The LA Business Journal paints a fascinating picture of this place:
Patients seeking one of the most complicated and experimental therapies in medicine have been descending not on UCLA or Cedars-Sinai but on a small corner storefront in the Koreatown Galleria.
There, upstairs from a grocery and alongside stores selling handbags and Hello Kitty dolls, sufferers of arthritis, Parkinson’s, Alzheimer’s and other hard-to-treat diseases have been seeking relief.
If this doesn’t sound like the eyeball shop in Blade Runner, I don’t know what does.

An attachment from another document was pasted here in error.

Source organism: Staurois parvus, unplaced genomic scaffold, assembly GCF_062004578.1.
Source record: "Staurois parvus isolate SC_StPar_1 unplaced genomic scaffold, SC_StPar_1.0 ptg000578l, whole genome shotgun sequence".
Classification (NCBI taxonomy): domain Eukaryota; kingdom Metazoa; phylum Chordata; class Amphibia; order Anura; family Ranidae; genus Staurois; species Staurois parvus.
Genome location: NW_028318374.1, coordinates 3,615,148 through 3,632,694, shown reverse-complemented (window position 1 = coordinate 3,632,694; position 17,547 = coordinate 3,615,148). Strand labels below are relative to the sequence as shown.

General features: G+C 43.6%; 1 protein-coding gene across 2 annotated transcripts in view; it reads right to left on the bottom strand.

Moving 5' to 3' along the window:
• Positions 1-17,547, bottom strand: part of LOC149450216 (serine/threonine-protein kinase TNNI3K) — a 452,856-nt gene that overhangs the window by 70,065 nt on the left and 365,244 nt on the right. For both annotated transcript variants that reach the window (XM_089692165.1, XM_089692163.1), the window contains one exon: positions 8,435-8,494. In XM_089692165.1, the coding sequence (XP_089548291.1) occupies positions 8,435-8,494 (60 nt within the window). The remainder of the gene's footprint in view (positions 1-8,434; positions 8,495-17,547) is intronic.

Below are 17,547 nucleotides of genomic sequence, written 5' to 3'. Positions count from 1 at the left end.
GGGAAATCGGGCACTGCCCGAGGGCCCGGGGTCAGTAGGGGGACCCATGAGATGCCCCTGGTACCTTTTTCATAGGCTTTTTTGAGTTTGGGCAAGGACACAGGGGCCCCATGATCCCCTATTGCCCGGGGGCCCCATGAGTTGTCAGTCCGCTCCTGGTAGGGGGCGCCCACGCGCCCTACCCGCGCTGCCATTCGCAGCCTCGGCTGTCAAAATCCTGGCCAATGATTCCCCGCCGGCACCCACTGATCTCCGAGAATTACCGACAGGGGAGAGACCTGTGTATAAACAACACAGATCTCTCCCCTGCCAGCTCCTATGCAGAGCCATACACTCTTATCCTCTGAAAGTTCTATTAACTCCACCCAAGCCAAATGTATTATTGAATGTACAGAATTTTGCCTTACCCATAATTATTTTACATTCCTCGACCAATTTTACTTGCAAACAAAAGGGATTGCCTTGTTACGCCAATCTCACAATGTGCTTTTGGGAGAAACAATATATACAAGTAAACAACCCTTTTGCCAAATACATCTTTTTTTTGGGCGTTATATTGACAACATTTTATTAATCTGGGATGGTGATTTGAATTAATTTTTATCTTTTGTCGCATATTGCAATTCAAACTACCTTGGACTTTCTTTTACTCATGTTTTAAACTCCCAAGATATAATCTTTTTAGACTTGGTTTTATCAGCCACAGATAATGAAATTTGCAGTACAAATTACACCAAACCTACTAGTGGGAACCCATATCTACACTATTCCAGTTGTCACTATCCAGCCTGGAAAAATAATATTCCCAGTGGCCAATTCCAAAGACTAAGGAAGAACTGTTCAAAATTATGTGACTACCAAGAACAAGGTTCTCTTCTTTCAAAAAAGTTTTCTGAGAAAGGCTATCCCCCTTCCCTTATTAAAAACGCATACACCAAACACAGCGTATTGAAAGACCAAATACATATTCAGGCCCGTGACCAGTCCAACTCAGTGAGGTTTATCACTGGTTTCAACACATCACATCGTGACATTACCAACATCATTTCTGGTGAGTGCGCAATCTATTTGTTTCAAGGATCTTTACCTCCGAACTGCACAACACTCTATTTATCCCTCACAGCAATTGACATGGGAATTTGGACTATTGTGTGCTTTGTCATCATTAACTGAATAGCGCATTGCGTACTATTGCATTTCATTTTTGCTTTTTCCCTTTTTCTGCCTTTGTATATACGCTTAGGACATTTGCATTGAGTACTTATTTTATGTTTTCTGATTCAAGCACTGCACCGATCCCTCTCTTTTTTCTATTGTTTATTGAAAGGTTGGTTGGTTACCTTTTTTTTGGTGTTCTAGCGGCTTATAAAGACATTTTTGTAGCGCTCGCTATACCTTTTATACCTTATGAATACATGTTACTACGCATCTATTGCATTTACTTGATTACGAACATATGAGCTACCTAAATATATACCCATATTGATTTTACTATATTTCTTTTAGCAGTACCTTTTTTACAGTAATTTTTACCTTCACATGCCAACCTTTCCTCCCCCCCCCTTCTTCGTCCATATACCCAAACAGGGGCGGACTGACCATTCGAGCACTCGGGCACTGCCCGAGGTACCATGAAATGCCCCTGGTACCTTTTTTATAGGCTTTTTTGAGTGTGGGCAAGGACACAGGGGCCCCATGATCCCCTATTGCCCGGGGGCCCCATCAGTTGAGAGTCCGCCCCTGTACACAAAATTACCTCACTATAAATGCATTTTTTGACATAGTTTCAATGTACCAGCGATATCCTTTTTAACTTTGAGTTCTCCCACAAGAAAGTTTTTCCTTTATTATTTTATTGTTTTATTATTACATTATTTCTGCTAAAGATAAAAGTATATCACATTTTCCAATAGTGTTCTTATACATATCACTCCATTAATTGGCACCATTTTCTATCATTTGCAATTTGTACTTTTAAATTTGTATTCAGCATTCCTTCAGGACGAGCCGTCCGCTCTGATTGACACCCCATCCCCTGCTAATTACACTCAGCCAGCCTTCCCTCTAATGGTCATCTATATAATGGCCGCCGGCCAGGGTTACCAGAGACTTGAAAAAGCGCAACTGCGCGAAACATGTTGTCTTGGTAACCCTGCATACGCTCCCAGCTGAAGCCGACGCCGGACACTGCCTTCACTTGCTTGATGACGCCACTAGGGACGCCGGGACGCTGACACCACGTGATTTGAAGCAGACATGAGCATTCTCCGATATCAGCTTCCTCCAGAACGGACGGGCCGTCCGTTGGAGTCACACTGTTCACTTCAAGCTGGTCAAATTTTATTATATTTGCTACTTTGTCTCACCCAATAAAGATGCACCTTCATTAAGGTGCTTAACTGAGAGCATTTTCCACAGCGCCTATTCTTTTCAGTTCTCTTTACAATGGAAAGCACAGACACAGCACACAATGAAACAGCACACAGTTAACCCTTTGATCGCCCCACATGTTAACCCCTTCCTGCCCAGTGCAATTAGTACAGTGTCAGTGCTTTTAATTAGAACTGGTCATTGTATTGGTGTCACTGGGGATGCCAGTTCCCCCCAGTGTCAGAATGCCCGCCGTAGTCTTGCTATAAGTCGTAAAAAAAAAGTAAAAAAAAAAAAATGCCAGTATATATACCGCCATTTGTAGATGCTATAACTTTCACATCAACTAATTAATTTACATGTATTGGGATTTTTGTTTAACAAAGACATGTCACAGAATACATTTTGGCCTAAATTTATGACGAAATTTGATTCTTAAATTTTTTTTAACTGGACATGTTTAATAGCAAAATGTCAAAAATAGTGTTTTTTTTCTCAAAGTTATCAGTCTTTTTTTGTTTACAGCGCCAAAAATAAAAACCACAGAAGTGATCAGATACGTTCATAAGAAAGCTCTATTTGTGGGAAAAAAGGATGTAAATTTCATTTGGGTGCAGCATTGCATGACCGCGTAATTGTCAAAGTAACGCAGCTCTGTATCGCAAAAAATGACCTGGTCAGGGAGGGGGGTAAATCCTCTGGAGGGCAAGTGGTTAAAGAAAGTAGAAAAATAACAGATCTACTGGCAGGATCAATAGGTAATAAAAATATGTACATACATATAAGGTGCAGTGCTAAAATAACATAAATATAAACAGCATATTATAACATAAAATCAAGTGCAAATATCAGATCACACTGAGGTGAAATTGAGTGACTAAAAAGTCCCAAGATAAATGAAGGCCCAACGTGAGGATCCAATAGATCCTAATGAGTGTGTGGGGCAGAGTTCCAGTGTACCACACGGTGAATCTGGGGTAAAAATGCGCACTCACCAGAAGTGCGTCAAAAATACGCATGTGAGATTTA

RNL Bio doesn’t do stem cell therapy here - instead you pay $10-30,000 to go to Japan, China or Tijuana, have your fatty tissue stem cells sucked out and sent to Maryland for work, then sent back and placed inside you again. This, of course, is not FDA-approved, and is potentially risky.
The company delivered their first cloned pet to a California woman in 2008; since then about 10 other people have paid at least $100,000 to get their beloved pooch or kitten replicated.
A storefront cloning and bioengineering company. That’s flat out science fiction, and we’re living in it. Now if RNL Bio could just do the work on premises - maybe in a really cramped freezer space filled with eyeballs - we’d be a couple of Spinners away from the future.